Gates Foundation Follies (Part 1)
Jason Riley’s interview with Bill Gates in the Wall Street Journal was not as great as Riley’s interview with me last week (shameless plug for my new mini-book), but it was still very illuminating.
In particular, the Gates interview confirmed two things about the Foundation’s education efforts: 1) they’ve realized that the focus of their efforts has to be on the political control of schools and 2) they are uninterested in using that political influence to advance market forces in education. Instead, the basic strategy of the Gates Foundation is to use science (or, more accurately, the appearance of science) to identify the “best” educational practices and then use political influence to create a system of national standards, curricular materials, and testing to impose those “best practices” on schools nationwide.
The Gates Foundation came to understand the necessity of political influence over schools with the failure of their previous small schools strategy. Under that strategy they tried to achieve reform by paying school districts to break-up larger high schools into smaller ones. The problem with that strategy is that even the Gates Foundation does not have nearly enough money to buy systemic reform one school at a time.
School districts currently spend over $600 billion per year and the Gates Foundation only has $34 billion in total assets. With the practice of spending only about 5% of assets each year and given the large (and effective) efforts the Foundation makes in developing country health-care, Gates only spends a couple hundred million dollars on education reform each year. Given the small share of total education spending Gates could offer, most public districts refused to entertain the Gates strategy of smaller schools, others took the money but failed to implement it properly, and others reversef the reform once the Gates subsidies ended.
Philanthropists simply don’t have enough resource to reshape the education system on their own; all their giving put together amounts to only a tiny fraction of total education spending, so their dollars alone can’t make a significant difference. In order to make a real difference, philanthropists must support programs that redirect how future public education dollars are spent.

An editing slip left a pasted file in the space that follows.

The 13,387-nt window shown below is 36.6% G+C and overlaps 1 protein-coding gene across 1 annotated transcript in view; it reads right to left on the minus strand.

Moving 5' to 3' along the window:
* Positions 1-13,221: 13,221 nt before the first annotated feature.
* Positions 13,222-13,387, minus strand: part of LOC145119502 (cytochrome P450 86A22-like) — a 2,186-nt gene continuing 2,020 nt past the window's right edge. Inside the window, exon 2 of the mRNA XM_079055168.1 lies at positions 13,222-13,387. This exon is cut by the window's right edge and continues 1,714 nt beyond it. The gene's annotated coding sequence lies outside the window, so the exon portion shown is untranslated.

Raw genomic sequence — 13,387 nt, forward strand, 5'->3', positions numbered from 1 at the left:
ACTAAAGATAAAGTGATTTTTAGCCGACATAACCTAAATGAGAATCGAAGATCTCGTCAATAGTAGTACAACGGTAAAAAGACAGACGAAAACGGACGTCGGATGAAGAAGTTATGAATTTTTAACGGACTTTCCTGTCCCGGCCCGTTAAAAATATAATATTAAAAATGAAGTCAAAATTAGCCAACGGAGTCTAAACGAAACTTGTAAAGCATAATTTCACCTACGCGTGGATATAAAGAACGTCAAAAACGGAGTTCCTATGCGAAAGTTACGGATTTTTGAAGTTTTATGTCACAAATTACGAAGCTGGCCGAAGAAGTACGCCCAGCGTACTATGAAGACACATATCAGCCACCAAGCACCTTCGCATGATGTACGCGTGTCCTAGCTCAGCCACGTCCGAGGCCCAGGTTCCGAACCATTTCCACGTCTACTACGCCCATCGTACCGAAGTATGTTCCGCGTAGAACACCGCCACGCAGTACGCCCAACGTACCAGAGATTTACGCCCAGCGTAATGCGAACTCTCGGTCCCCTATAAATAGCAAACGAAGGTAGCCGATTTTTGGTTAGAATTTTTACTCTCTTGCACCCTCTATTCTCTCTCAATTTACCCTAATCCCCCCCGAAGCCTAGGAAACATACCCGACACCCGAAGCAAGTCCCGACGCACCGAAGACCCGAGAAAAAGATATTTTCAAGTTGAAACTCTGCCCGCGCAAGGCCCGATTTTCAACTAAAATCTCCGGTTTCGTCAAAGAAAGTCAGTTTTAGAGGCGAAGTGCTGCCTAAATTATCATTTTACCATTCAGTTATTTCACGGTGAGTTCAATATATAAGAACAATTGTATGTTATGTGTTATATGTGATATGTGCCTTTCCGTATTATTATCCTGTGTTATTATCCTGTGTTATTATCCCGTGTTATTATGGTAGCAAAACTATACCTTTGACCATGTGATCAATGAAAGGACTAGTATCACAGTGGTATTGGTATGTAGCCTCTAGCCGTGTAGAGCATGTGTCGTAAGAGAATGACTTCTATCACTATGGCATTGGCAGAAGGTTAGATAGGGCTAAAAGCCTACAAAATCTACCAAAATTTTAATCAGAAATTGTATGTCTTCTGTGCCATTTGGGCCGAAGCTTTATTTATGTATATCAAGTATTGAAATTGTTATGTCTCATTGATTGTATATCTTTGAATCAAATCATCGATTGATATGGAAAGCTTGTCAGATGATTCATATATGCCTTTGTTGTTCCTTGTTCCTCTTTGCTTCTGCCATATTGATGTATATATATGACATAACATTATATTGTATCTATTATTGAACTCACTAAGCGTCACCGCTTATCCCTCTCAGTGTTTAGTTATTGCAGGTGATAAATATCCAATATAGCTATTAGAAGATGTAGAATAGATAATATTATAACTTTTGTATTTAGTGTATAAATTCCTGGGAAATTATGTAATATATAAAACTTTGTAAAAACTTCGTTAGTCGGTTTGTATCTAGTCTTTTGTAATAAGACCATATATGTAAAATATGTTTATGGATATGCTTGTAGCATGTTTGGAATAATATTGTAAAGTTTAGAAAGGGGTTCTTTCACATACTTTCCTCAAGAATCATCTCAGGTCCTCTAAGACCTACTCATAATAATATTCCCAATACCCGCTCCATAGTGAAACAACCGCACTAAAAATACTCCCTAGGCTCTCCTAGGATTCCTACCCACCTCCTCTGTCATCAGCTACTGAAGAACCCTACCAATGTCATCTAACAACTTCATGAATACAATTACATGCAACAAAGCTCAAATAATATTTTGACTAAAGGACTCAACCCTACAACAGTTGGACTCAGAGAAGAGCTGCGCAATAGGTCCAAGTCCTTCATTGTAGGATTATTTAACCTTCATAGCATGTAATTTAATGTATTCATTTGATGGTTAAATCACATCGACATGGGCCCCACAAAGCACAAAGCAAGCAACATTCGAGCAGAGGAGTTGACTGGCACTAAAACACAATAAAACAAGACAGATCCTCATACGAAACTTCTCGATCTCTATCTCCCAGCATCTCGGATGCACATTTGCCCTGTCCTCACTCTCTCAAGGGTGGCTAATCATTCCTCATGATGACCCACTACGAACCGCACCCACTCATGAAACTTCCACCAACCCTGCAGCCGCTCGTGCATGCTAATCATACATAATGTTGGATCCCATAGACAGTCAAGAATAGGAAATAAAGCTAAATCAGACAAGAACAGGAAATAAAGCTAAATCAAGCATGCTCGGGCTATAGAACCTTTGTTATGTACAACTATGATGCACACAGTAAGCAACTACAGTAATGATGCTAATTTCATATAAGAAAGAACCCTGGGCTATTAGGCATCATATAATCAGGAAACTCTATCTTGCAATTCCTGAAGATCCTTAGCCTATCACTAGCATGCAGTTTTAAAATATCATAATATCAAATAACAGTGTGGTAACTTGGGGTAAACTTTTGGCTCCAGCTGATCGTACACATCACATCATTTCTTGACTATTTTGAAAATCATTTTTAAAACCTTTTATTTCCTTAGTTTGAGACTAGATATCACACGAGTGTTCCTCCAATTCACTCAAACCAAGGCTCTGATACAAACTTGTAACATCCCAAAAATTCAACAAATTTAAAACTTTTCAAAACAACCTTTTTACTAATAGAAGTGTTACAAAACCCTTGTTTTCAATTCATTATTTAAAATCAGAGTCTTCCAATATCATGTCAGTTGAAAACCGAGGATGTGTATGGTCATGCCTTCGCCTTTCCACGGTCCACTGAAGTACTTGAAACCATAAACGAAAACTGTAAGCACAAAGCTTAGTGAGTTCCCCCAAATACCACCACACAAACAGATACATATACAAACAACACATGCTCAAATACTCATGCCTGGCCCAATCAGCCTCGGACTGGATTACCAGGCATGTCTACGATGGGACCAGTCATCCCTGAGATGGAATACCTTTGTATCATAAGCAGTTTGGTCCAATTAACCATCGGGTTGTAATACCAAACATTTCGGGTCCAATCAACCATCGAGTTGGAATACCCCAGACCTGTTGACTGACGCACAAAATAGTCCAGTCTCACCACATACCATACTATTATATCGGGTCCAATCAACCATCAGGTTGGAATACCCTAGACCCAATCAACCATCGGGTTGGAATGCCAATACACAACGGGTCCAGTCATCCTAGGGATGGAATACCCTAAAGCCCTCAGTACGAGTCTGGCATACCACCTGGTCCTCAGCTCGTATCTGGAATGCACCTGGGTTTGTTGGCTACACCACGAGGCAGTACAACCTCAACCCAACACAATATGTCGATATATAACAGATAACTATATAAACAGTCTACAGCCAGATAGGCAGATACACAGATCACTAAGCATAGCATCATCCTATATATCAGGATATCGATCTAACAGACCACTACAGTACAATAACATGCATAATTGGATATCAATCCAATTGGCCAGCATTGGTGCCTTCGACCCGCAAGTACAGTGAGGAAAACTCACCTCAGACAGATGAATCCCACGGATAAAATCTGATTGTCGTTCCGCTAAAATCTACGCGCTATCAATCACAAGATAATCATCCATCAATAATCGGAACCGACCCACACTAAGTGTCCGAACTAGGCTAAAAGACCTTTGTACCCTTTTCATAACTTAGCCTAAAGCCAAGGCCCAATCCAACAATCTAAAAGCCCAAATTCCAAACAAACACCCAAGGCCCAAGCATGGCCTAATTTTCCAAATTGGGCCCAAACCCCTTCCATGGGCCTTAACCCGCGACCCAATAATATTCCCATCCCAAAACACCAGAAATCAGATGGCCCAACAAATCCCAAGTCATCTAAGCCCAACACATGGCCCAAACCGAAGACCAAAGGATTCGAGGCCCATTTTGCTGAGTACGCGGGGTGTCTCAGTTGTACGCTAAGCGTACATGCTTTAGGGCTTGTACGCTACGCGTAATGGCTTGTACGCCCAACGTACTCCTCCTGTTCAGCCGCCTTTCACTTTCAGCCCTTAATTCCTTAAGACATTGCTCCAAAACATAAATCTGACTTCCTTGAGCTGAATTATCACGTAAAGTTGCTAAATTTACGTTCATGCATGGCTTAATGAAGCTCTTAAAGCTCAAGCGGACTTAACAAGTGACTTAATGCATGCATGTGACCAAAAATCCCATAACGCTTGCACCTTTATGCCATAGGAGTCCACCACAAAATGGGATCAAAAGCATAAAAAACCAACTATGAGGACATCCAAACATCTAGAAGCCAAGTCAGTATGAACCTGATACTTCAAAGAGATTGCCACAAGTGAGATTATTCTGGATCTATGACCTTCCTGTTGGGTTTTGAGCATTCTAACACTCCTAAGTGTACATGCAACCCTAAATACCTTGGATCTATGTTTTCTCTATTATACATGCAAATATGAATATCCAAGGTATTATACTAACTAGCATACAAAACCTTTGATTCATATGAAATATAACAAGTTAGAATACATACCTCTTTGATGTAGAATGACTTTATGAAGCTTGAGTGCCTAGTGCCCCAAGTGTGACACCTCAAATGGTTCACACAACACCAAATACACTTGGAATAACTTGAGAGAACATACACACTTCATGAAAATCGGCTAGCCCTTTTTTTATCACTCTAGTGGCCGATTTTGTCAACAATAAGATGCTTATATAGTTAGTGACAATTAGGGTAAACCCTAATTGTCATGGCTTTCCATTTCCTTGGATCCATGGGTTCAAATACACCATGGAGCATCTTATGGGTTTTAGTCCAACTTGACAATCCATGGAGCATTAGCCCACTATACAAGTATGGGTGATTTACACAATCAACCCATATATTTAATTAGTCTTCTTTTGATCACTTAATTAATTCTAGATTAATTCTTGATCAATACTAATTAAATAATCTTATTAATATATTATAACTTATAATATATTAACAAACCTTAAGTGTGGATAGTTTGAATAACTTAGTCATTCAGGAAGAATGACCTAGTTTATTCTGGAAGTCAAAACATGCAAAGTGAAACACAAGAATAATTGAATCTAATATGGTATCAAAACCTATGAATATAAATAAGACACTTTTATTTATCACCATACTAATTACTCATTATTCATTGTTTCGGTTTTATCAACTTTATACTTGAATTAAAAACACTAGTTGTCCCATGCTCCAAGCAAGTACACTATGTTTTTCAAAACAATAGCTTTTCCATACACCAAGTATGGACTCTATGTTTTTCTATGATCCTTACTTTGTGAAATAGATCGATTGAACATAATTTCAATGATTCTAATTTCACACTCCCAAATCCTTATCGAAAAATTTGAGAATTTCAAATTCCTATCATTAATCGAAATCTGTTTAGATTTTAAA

And in 2008 I repeated this claim, saying: “total private giving to public education is a tiny portion of total spending on schools. All giving, from the bake sale to the Gates Foundation, makes up less than one-third of 1% of total spending. It’s basically rounding error.”
I don’t know whether the Gates Foundation was influence by my writing or whether they arrived at the same conclusions independently, but they are now articulating those same conclusions, often with the same exact words:
“It’s worth remembering that $600 billion a year is spent by various government entities on education, and all the philanthropy that’s ever been spent on this space is not going to add up to $10 billion. So it’s truly a rounding error.”
This understanding of just how little influence seemingly large donations can have has led the foundation to rethink its focus in recent years. Instead of trying to buy systemic reform with school-level investments, a new goal is to leverage private money in a way that redirects how public education dollars are spent.
While the focus of the Gates Foundation on influencing education policy is sensible, the particular political approach they have chosen is doomed to fail and attempting it is likely to be counter-productive. In Part 2 of this post I will explain how the new strategy Gates has decided to pursue is flawed.
To give you a taste of what is coming in Part 2, the arguments can be summarized as: 1) Education does not lend itself to a single “best” approach, so the Gates effort to use science to discover best practices is unable to yield much productive fruit; 2) As a result, the Gates folks have mostly been falsely invoking science to advance practices and policies they prefer for which they have no scientific support; 3) Attempting to impose particular practices on the nation’s education system is generating more political resistance than even the Gates Foundation can overcome, despite their focus on political influence and their devotion of significant resources to that effort; 4) The scale of the political effort required by the Gates strategy of imposing “best” practices is forcing Gates to expand its staffing to levels where it is being paralyzed by its own administrative bloat; and 5) The false invocation of science as a political tool to advance policies and practices not actually supported by scientific evidence is producing intellectual corruption among the staff and researchers associated with Gates, which will undermine their long-term credibility and influence.
Tune in for Part 2.
-Jay P. Greene